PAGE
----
As an EMyth entrepreneur, I find myself increasingly prepared to face the challenges of managing a law firm (and myself) through a recession and dramatic industry changes. Like all business owners, I have big dreams for my business.
Distraction has always been an issue for me because I am full of ideas, enthusiasm and energy. Beginning with the writing of my vision, values, passion and purpose, I was able to bring my dreams into focus and make strides toward my goals in an orderly and step-by-step manner. I now know exactly what I need to attack each day, week, month and year, and I can work my new ideas into the plan instead of letting the new ideas pull me off task.
Through EMyth I have taken the discipline of strategic planning into financial matters. As I build my yearly budget, I am simultaneously addressing the needs of my strategic plan. Included in my budget are earmarks for infrastructure improvements, the marketing plan, the community outreach plan, fixed expenses, a capital cushion for the unexpected, etc. The beauty of a thoughtful, strategic budget is that it enables me to say “no” and “not now” to all those wonderful ideas and opportunities that have merit but are proven distractors.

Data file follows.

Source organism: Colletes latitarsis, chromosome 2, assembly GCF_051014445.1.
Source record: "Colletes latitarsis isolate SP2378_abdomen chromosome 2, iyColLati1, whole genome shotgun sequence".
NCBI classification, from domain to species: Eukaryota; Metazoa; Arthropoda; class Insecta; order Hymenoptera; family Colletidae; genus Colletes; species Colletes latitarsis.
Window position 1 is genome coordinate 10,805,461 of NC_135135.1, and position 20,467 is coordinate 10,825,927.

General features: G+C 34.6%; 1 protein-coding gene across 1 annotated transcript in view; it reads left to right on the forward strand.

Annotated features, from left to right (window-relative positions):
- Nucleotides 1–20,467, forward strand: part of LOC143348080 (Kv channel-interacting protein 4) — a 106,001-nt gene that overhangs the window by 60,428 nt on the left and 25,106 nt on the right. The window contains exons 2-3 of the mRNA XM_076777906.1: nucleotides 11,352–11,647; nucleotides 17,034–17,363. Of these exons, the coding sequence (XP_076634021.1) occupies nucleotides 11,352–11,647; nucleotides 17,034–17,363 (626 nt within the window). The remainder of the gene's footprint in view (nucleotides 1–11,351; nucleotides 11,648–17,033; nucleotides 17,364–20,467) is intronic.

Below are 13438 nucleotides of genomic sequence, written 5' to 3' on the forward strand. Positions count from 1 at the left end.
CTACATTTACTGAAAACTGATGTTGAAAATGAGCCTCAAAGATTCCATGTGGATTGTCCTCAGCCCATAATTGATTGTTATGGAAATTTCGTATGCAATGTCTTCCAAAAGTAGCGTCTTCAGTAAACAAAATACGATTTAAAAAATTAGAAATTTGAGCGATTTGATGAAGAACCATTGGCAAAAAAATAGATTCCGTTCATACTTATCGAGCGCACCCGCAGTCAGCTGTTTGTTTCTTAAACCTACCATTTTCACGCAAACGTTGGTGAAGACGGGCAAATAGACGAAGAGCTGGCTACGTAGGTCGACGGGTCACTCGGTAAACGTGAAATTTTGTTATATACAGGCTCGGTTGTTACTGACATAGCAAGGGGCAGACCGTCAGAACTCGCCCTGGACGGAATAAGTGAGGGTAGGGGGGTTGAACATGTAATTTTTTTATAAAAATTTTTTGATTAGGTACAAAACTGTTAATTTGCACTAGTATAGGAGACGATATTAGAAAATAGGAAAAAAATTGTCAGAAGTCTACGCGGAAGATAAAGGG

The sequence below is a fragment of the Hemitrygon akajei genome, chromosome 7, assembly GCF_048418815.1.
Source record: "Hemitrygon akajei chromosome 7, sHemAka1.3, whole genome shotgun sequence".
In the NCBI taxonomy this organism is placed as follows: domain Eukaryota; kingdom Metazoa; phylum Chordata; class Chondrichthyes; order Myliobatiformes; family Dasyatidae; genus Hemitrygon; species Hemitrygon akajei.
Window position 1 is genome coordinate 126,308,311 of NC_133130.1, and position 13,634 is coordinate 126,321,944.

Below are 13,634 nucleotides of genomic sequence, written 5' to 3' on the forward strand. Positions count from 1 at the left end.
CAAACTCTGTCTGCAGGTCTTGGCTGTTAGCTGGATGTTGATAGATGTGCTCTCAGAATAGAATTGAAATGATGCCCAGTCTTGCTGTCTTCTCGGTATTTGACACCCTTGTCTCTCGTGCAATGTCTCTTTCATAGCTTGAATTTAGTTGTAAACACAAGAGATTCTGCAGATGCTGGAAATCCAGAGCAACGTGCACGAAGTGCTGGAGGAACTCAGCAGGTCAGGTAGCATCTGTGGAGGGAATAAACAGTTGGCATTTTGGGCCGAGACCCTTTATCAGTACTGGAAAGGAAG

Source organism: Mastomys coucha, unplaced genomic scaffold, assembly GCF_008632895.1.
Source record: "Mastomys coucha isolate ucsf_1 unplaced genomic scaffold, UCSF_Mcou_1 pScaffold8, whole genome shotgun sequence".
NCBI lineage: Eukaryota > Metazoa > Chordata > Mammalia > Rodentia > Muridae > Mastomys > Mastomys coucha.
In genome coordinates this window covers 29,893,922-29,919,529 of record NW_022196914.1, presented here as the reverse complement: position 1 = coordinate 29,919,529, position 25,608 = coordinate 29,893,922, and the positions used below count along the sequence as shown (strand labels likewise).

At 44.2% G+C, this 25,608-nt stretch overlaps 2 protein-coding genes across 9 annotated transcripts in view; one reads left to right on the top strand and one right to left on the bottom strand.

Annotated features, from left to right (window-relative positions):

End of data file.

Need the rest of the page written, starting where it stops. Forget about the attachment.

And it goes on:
I now know in advance which charities and community organizations will benefit from my business in the coming year because they are in the plan and the budget. Saying “no” to additional requests is the right thing to do, and I am able to honestly tell the requestors that the answer is “no” because it is not in my budget. The same can be said for the numerous sales calls for marketing ideas and products. They simply are not in the budget, too. I receive the information for careful consideration, and the ideas/products can be worked into my strategic plan and budget in the future, if and only if they advance the firm in an orderly, affordable fashion. This skill alone has saved me enough money to pay for EMyth several times over.
Currently, I am working hard to separate myself from the business on a day-to day basis. Why? Two reasons. First, so I can fully devote my creative energy to my role as strategic leader of the firm, instead of having my energy siphoned off by daily tasks and responsibilities that are easily handled by others. Second, so the firm ultimately can exist in the future without me as a thriving institution where people have meaningful work and incomes. How? EMyth is teaching me to reduce business systems to writing and to build “employee positions;” thereby ensuring that everyone in the firm knows what their responsibilities are and how to discharge them. Could I accomplish this without EMyth? Frankly, no. EMyth gives me the structure to do what I know needs to be done but what I personally lack the discipline to do on my own.
In short, EMyth is teaching me valuable business skills and helping me manage my limitations. EMyth is accomplishing this while paying for itself. I have recommended and will continue to recommend EMyth to other business owners.